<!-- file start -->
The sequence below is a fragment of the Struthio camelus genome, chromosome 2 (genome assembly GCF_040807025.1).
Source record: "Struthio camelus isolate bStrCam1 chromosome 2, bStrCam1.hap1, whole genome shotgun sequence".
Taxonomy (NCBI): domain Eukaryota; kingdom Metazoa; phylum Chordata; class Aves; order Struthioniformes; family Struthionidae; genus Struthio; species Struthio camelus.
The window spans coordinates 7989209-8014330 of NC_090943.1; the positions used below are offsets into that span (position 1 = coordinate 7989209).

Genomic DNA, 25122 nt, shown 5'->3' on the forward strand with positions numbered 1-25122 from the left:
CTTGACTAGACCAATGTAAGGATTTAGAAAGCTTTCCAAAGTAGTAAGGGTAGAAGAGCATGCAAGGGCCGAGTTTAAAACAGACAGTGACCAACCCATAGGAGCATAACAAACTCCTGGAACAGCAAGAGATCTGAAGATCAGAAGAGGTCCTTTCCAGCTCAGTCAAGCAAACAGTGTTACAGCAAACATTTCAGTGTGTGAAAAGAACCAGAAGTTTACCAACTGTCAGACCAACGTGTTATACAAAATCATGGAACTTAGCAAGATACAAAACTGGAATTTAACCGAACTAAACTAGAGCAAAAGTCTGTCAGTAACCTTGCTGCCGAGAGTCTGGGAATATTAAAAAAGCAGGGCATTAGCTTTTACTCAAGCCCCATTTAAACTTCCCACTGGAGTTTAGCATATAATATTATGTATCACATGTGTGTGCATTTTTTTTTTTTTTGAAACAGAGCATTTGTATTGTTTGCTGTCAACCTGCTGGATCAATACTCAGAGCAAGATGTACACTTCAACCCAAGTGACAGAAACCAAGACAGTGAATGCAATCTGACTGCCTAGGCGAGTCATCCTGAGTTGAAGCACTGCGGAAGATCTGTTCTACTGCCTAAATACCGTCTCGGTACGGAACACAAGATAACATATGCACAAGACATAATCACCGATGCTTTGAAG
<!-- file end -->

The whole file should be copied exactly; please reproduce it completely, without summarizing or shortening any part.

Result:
The sequence below is a fragment of the Struthio camelus genome, chromosome 2 (genome assembly GCF_040807025.1).
Source record: "Struthio camelus isolate bStrCam1 chromosome 2, bStrCam1.hap1, whole genome shotgun sequence".
Taxonomy (NCBI): domain Eukaryota; kingdom Metazoa; phylum Chordata; class Aves; order Struthioniformes; family Struthionidae; genus Struthio; species Struthio camelus.
The window spans coordinates 7989209-8014330 of NC_090943.1; the positions used below are offsets into that span (position 1 = coordinate 7989209).

Genomic DNA, 25122 nt, shown 5'->3' on the forward strand with positions numbered 1-25122 from the left:
CTTGACTAGACCAATGTAAGGATTTAGAAAGCTTTCCAAAGTAGTAAGGGTAGAAGAGCATGCAAGGGCCGAGTTTAAAACAGACAGTGACCAACCCATAGGAGCATAACAAACTCCTGGAACAGCAAGAGATCTGAAGATCAGAAGAGGTCCTTTCCAGCTCAGTCAAGCAAACAGTGTTACAGCAAACATTTCAGTGTGTGAAAAGAACCAGAAGTTTACCAACTGTCAGACCAACGTGTTATACAAAATCATGGAACTTAGCAAGATACAAAACTGGAATTTAACCGAACTAAACTAGAGCAAAAGTCTGTCAGTAACCTTGCTGCCGAGAGTCTGGGAATATTAAAAAAGCAGGGCATTAGCTTTTACTCAAGCCCCATTTAAACTTCCCACTGGAGTTTAGCATATAATATTATGTATCACATGTGTGTGCATTTTTTTTTTTTTTGAAACAGAGCATTTGTATTGTTTGCTGTCAACCTGCTGGATCAATACTCAGAGCAAGATGTACACTTCAACCCAAGTGACAGAAACCAAGACAGTGAATGCAATCTGACTGCCTAGGCGAGTCATCCTGAGTTGAAGCACTGCGGAAGATCTGTTCTACTGCCTAAATACCGTCTCGGTACGGAACACAAGATAACATATGCACAAGACATAATCACCGATGCTTTGAAG